Lyrical Dance & Contemporary Dance Classes

Lyrical Dance and Contemporary-styled dance includes a variety of techniques from ballet and jazz. Lyrics of a song are used to tell a story through movement. This style encourages dancers to dig deep and become in tune with their emotions.

This fusion of Lyrical and Contemporary challenges dancers to use motion to interpret music and express emotion through dance, we call it creative improvisation. Choreography is often powerful and poised all at the same time. Fluid movements and connections immerse a dancer into this modern style of dance.

Our studio looks for coordination and emotional focus as the root of these dance classes. Ballet and Jazz must be taken as a pre-requisite or in conjunction with a Lyrical and Contemporary class.

This class is for young dancers interested in exploring lyrical dance. Dancers will learn new stretches to prepare them for class, including isolations and contractions. Learning how to move and control your body is important for growing lyrical dancers. Dancers will be introduced to different turn variations and kicks. This class also practices improv. Improvisation is done to encourage dancers to hear the music and adjust their dancing to match the lyrics and tell the story.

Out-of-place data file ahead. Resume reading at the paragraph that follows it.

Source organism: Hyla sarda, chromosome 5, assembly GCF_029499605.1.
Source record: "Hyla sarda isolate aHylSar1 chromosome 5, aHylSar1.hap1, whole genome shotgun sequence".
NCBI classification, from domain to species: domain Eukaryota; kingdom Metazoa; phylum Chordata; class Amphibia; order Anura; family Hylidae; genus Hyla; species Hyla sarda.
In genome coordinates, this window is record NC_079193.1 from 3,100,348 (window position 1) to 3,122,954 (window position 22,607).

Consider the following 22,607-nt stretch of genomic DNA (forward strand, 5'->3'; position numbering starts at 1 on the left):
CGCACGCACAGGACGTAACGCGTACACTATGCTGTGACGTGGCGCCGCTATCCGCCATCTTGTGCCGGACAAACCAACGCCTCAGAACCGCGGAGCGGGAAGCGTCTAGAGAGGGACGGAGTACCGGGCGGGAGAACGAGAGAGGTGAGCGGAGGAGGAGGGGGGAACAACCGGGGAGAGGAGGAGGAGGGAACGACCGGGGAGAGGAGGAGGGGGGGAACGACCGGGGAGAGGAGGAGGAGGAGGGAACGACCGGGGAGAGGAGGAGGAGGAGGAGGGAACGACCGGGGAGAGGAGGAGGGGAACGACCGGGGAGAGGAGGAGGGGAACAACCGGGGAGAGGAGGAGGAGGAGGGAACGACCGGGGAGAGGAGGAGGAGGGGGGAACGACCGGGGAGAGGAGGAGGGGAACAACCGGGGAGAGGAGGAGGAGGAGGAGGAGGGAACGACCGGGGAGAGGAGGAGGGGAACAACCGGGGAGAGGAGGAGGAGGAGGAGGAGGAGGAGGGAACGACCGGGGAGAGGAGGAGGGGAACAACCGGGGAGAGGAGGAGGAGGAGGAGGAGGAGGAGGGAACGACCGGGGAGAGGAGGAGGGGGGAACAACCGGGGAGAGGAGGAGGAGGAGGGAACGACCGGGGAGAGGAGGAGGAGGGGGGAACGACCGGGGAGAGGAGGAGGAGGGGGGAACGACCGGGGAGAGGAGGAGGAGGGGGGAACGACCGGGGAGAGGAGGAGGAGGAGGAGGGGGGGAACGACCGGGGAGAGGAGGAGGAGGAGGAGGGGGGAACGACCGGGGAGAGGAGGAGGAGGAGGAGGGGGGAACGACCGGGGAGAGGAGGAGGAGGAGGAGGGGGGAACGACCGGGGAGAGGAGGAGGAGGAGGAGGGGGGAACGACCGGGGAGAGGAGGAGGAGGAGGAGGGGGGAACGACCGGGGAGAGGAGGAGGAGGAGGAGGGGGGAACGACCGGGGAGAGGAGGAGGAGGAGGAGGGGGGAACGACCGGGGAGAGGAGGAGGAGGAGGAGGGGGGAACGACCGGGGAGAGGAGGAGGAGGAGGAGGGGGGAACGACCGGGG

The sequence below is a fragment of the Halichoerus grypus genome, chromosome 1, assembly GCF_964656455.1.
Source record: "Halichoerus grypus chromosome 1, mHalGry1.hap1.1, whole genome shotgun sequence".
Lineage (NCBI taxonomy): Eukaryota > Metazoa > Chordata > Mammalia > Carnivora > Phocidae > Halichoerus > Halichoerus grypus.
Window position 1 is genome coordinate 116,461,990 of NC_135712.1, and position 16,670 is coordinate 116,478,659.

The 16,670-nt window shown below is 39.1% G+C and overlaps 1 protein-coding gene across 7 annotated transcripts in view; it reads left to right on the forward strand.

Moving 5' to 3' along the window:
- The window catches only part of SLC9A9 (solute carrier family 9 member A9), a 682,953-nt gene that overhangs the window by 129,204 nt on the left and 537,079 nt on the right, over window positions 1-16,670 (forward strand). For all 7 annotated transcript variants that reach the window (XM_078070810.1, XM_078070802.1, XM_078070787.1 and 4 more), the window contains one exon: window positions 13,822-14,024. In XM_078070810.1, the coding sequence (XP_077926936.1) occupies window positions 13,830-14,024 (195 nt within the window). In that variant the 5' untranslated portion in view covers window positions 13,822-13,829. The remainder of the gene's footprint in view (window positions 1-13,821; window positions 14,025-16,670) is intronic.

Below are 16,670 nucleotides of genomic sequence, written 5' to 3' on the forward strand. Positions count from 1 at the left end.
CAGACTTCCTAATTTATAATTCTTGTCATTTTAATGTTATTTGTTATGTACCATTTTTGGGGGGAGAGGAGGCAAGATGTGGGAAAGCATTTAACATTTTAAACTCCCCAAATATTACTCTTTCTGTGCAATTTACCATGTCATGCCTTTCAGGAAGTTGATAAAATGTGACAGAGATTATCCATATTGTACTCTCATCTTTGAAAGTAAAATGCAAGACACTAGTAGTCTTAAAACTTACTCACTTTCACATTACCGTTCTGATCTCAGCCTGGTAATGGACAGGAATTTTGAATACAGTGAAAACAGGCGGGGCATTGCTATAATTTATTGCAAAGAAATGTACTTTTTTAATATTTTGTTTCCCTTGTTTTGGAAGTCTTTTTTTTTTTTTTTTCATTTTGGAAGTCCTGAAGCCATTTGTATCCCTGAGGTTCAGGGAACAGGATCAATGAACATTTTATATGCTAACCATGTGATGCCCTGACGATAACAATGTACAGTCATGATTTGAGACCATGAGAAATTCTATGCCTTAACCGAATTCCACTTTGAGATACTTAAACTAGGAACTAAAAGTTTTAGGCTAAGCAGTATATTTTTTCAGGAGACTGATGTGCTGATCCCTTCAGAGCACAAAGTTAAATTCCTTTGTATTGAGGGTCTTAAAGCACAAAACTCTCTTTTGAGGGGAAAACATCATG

This class continues to push dancers to use their emotions in their performance. Dancers will continue to learn different turns, leaps, and kick variations.

Lyrical and Contemporary Attire

  • Leotard, dance shorts, sports bra, dance top, dance skirt, dance pants

  • Tights are not required

  • Free Form Shoes

  • Hair in a low bun

“The grace and poise that a student learns in Ballet are transferred to other dances and to a girl’s life out of the studio as well. When I see a girl walking, I can tell she is a dancer. Her shoulders are back, she holds her head high, and she has that extra poise that comes from being a Ballet dancer. She carries herself differently, she is stronger and she knows it. She is a Dancer and that helps define who she is and where she thinks she belongs in the world. What parents give their girls and what she gives to herself in the dance studio makes a difference in her life.” – Catherine Stephenson